Instant clones are a different feature from what is called "Linked Clones" in any Hypervisor (VirtualBox, VMware Workstation, and also ESXi).
It looks like a funky feature, but does not help in my (and likely the original asker's) use case.
Here is the overview simplified ...
1. power off source VM
2. create new snapshot
3. create new dir
4. copy vmx and new snapshot to the new dir
5. modify identity of the copied vmx-file
6. edit path to parentfile in the new snapshot descriptor vmdk
7. register new vmx-file
Thats the quick and easy variant.
All you need is putty or winscp
This is really a hacky way of doing it.
And I can tell from experience that this is going to get you into trouble, e.g. once you have to move the VMs to a different server.
Or if you delete a base VM snapshot by mistake, you break all of your linked clones.
It can get nightmarish...
The original feature was part of Horizon/VDI i think. Ulli describes how to do it manually.
Scott is right about the Instant Clone feature which can do the same and much,much more. But OP says he have ESXi 6.5 and the blog articles says 6.7 and up. Also no "easy" GUI.
Thank you for your thoughts and ideas.
I had a look now at the instant clone post (Instant Clone in vSphere 6.7 rocks! | Yellow Bricks ), and it really does look very efficient.
Also the idea of a "parentless" clone.
But to the non-expert user of vSphere, this looks more like an experimental feature - even though I did manage to find out how to use a "Managed Object Browser" after some googling.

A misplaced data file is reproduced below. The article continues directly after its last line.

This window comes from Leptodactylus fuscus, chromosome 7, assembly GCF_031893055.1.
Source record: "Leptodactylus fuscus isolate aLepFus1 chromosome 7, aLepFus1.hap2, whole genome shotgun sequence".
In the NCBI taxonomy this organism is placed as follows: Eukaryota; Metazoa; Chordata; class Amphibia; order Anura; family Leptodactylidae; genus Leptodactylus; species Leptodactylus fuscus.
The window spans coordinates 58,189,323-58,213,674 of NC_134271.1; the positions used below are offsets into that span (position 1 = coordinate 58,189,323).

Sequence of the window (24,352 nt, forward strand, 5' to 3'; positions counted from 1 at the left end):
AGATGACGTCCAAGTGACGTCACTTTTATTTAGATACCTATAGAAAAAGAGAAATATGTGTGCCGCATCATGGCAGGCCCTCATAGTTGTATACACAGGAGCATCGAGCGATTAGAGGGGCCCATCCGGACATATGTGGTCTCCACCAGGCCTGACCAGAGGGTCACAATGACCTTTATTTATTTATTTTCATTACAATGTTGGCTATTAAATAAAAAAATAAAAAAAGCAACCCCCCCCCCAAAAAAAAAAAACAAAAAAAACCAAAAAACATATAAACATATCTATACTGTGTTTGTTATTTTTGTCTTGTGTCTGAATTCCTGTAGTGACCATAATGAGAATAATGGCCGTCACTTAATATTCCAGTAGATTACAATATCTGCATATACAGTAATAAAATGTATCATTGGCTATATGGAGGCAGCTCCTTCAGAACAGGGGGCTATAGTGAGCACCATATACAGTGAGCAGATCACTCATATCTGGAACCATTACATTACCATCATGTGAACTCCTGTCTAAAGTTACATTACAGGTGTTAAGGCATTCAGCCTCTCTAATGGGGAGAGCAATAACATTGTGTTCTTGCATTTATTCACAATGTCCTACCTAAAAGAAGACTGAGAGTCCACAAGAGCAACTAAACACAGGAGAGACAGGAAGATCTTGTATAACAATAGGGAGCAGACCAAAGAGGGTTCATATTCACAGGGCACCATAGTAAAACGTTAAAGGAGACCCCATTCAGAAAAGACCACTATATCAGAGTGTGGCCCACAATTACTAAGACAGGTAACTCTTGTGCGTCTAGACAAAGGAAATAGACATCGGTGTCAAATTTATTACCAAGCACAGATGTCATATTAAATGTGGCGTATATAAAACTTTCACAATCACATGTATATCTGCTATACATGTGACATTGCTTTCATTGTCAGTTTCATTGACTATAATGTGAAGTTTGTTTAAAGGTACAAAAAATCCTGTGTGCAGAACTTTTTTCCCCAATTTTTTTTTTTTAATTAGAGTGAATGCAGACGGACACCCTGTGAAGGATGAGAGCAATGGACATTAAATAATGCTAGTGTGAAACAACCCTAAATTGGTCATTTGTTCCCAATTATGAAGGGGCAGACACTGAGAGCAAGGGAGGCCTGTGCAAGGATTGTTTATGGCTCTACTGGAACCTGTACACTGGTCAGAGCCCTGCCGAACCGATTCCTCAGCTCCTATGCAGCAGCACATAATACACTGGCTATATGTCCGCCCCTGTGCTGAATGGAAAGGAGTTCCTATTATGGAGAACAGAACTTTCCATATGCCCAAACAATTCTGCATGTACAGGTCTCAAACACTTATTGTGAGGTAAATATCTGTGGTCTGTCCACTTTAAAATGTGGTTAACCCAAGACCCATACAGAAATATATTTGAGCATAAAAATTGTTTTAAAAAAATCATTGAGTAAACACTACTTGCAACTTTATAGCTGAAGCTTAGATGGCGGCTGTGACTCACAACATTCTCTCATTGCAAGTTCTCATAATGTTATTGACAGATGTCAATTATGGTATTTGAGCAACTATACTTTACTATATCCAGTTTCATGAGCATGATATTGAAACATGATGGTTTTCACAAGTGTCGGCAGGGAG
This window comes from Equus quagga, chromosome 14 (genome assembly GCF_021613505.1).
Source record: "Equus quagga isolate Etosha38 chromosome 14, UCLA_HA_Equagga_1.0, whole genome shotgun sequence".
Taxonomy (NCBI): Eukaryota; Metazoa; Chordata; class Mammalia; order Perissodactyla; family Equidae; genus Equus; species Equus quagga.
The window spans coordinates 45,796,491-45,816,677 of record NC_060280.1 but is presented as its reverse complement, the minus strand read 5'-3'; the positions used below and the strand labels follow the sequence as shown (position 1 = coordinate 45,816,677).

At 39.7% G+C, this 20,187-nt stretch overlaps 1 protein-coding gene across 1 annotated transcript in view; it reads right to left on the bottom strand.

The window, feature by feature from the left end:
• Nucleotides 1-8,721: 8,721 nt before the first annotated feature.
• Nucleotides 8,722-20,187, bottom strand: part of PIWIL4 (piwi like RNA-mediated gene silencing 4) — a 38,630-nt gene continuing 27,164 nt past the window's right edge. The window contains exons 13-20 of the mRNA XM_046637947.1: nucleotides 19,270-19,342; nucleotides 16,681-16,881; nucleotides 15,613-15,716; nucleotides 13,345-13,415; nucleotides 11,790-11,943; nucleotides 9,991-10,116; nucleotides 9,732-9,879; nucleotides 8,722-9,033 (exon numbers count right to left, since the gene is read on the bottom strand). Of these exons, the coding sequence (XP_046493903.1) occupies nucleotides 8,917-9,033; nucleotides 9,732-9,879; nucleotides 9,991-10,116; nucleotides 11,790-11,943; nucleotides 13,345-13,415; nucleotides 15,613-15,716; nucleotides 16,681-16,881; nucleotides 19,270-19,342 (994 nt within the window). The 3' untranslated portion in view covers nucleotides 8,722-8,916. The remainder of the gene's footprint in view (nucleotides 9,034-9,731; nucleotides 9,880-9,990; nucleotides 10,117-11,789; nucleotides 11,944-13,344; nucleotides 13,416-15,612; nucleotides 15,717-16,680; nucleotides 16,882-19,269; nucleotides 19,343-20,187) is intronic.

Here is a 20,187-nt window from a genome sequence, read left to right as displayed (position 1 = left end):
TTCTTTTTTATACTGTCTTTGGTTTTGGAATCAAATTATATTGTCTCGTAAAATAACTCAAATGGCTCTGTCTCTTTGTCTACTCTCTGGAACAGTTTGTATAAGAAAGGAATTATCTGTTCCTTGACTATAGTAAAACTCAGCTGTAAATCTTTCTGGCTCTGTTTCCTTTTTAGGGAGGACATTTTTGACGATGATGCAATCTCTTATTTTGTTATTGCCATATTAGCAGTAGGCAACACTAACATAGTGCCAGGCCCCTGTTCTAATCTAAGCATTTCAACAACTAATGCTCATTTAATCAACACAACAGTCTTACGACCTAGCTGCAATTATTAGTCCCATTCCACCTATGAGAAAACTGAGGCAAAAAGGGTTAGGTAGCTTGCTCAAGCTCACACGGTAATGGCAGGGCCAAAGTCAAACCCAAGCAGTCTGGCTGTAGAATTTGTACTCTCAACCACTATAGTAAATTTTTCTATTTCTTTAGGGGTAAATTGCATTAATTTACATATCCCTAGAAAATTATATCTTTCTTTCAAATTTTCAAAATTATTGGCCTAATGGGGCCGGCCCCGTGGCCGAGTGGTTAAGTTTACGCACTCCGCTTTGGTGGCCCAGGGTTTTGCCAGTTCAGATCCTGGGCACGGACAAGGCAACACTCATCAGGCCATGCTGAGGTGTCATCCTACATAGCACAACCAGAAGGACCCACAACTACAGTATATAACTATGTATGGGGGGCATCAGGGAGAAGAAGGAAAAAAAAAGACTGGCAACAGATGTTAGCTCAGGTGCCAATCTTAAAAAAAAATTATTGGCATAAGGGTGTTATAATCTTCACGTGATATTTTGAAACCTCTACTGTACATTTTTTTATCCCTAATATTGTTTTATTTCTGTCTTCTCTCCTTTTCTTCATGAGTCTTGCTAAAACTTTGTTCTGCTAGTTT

But let me explain the use case here: Dynamic malware analysis on Windows machines, where you need to run a lot of machines in parallel.
The examples I saw for instant cloning always clone some Linux machines, where you don't have issues with license activation for a start. If I instantly clone Windows machines, the machines (and other software like MS Office on the machines) will go into unlicensed state after a short time, and stop working.
In any case, I am happy to look more deeply into instant cloning, but I do miss a simply UI option to create "thin" clones.
The way I understood it is that Instant Clones are basically throwaway machines - you clone them, use them for a short time, and when you shut them down, they are gone.
This can indeed pose problems regarding Windows and Office activations.
Can somebody point me to the right documentation regarding this?
Also Instant Clones are only a feature included in VMware Horizon which is much more expensive than vSphere.
Without Horizon, you have to script the automation yourself, correct?